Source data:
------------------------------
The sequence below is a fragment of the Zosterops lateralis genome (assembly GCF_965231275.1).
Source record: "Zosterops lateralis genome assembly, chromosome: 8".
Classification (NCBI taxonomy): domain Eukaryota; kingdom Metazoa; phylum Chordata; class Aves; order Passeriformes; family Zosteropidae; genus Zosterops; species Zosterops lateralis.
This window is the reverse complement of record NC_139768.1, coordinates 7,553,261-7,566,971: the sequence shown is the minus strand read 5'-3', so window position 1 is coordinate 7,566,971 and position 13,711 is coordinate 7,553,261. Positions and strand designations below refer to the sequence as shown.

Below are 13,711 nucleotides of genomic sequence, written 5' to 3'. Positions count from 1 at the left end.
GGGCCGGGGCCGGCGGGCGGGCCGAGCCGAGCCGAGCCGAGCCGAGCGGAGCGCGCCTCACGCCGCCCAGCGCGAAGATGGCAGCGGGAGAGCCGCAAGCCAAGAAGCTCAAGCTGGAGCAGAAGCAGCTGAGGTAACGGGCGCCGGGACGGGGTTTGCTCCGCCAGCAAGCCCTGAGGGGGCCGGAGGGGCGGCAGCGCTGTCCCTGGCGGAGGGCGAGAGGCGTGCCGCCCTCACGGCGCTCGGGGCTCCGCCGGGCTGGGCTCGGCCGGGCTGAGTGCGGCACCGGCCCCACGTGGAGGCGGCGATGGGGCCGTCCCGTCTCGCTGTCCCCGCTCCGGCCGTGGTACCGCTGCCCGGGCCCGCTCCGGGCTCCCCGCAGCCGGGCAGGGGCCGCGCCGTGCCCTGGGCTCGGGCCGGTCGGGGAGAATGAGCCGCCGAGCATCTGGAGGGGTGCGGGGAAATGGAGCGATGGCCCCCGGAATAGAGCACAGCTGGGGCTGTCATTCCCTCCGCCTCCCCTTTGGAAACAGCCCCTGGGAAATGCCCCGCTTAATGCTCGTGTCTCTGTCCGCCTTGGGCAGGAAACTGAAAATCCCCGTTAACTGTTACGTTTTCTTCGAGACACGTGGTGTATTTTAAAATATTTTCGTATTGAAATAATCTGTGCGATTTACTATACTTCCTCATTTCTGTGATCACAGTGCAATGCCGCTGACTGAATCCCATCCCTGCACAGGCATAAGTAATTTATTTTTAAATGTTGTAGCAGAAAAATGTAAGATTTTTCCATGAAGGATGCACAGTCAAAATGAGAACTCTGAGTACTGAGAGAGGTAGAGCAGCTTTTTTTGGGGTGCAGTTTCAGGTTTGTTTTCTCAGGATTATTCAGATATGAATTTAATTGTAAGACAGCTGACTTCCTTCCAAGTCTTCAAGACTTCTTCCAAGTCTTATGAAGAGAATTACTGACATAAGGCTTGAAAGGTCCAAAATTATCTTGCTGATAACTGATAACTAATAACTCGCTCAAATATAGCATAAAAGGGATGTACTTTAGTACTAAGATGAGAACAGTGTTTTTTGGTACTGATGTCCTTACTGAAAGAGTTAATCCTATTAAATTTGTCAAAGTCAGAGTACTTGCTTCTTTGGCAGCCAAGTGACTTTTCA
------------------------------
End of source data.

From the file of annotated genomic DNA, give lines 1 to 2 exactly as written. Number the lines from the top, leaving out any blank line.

The sequence below is a fragment of the Zosterops lateralis genome (assembly GCF_965231275.1).
Source record: "Zosterops lateralis genome assembly, chromosome: 8".